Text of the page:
America's Struggle with Chemical-Biological Warfare

By Albert J. Mauroni | Go to book overview

CHAPTER 6
Changes in Doctrine
and Training

With the changes in military philosophy after Vietnam, the Chemical Corps leadership soon realized that it had to change with the Army to remain a valuable supporting asset. The attempt to disestablish the Corps in 1972 prevented the Chemical Corps from effecting any significant changes in Army doctrine, training, leader development, or organizational units. With the Dugway sheep incident in 1968 and the BWC's initiation in 1975, the visibility and political pressure was just too intense to expect anyone to change their minds about the fate of the Chemical Corps. In addition, the "Chemistry Corps" image persisted among the military leadership, biasing the judgment of the "war-fighters" (infantry, armor, artillery, aviation) that CBR defense was not really an important issue. Important indicators such as the use of nerve agents in the Yemeni Civil War were ignored or dismissed summarily as not representative of future war. With the Chemical School under the Ordnance branch, there was no "official" general officer proponent to champion the cause. As a result, the threat of chemical-biological warfare was not considered as the other Army branches began their post-Vietnam reforms. It took the combined effects of the Arab-Israeli wars, the Sverdlovsk accident in the Soviet Union, and reports of chemical warfare in Laos, Afghanistan, and the Iran-Iraq war to allow the Corps to initiate its reform efforts into the new AirLand Battle philosophy.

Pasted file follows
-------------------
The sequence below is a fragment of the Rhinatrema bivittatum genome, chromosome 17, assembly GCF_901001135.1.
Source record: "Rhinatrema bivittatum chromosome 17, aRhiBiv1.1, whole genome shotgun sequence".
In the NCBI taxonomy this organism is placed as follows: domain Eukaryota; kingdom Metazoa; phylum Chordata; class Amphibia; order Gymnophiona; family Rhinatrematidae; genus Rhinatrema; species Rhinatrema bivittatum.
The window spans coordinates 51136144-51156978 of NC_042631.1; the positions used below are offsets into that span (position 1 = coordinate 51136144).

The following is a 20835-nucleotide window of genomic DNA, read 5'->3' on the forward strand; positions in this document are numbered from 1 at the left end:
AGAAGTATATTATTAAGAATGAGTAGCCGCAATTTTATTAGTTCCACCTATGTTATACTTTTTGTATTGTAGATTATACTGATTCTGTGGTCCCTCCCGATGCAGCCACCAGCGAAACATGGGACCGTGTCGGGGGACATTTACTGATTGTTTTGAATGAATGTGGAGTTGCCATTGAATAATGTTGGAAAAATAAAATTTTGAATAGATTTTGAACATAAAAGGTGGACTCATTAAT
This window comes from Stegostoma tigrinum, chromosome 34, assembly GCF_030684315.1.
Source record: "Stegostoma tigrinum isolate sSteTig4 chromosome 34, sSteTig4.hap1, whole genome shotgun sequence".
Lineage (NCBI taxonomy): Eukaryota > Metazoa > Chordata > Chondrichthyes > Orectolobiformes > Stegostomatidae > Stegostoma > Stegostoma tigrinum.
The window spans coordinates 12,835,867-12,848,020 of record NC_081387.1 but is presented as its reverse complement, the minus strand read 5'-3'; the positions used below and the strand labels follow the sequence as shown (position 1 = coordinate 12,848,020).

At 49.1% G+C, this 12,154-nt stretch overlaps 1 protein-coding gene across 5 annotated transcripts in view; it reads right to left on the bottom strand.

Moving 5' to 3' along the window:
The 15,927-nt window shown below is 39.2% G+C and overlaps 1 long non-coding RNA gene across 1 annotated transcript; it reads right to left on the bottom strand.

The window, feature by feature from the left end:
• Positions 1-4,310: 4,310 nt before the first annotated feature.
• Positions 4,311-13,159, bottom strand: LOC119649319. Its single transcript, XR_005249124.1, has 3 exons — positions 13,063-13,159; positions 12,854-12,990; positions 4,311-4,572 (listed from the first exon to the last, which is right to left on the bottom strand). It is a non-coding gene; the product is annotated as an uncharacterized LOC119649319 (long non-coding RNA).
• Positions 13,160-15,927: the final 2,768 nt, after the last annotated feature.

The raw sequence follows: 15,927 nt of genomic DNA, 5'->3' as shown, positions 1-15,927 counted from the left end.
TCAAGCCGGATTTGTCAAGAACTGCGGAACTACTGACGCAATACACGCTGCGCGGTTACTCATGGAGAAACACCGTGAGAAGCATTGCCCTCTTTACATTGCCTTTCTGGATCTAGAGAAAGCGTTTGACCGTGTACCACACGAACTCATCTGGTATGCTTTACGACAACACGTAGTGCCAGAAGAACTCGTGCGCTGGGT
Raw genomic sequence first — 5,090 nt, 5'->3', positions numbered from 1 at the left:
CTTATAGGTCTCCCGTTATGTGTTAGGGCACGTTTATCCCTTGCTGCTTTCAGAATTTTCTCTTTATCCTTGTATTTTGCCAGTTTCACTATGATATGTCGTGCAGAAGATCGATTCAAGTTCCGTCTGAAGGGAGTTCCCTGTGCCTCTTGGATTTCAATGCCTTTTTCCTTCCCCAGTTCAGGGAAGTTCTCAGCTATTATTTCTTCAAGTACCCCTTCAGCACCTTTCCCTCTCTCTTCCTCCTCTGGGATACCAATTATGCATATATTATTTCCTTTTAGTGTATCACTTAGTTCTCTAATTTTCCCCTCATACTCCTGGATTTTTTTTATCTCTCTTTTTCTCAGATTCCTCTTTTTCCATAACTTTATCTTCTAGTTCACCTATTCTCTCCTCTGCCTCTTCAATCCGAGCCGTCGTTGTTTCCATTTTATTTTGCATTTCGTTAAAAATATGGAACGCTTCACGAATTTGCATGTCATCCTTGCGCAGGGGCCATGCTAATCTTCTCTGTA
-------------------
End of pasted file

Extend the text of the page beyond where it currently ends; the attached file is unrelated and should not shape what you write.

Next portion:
Once these reforms began, they took shape in four areas of emphasis. First, the Army had to upgrade its training programs for chemical warfare significantly, both for its specialists and for every individual soldier. This was a quickly implemented, low-cost investment. Second, the armed forces had to procure available defense items (masks, protective clothes, etc.) immediately and in quantity, with the understanding that while limitations existed, there was time later for improvements through research and development. Third, the armed forces needed to improve the credibility of their retaliatory capability, which was deemed both quantitatively and qualitatively deficient (and therefore not credible). Last,

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